A global obesity epidemic has occurred among both adults and children during the last three decades [1]. Among patients with chronic obstructive pulmonary disease (COPD), low body mass index (BMI) is associated with poor prognosis and excess mortality [2], while obesity appears protective [3], a phenomenon known as the obesity paradox. Still, in milder forms of COPD, obesity is associated with increased risk of mortality, possibly mediated via the strong association with diabetes and hypertension [4]. Furthermore, abdominal fat accumulation is the strongest predictor of lung function impairment [5], and abdominal circumference is almost twice as high in COPD patients as in sex- and age-matched controls [6]. Thus, previous studies on the relationship between BMI and COPD have evaluated the associations for adult BMI, while it is unknown if BMI during childhood or adolescence, i.e. many years before onset of COPD, predicts the development of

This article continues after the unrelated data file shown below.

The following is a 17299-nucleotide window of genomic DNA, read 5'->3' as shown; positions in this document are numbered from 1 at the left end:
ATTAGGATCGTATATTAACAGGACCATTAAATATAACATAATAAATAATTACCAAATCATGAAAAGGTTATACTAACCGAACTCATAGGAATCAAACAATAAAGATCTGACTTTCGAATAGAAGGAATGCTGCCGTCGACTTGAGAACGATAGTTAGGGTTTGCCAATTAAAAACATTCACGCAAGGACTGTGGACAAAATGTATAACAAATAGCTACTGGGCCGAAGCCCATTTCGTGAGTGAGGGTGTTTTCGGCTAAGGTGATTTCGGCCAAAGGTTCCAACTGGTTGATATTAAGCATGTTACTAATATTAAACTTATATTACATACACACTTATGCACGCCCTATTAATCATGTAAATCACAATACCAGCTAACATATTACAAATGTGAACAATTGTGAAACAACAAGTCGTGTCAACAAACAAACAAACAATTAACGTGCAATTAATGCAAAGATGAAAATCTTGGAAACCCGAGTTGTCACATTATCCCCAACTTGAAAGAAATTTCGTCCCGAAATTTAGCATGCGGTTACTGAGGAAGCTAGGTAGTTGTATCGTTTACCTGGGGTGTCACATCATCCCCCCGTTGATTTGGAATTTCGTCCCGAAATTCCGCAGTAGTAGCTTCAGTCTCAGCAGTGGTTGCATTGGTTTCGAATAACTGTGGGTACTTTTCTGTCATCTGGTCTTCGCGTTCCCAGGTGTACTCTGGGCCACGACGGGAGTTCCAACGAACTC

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COPD later in life.

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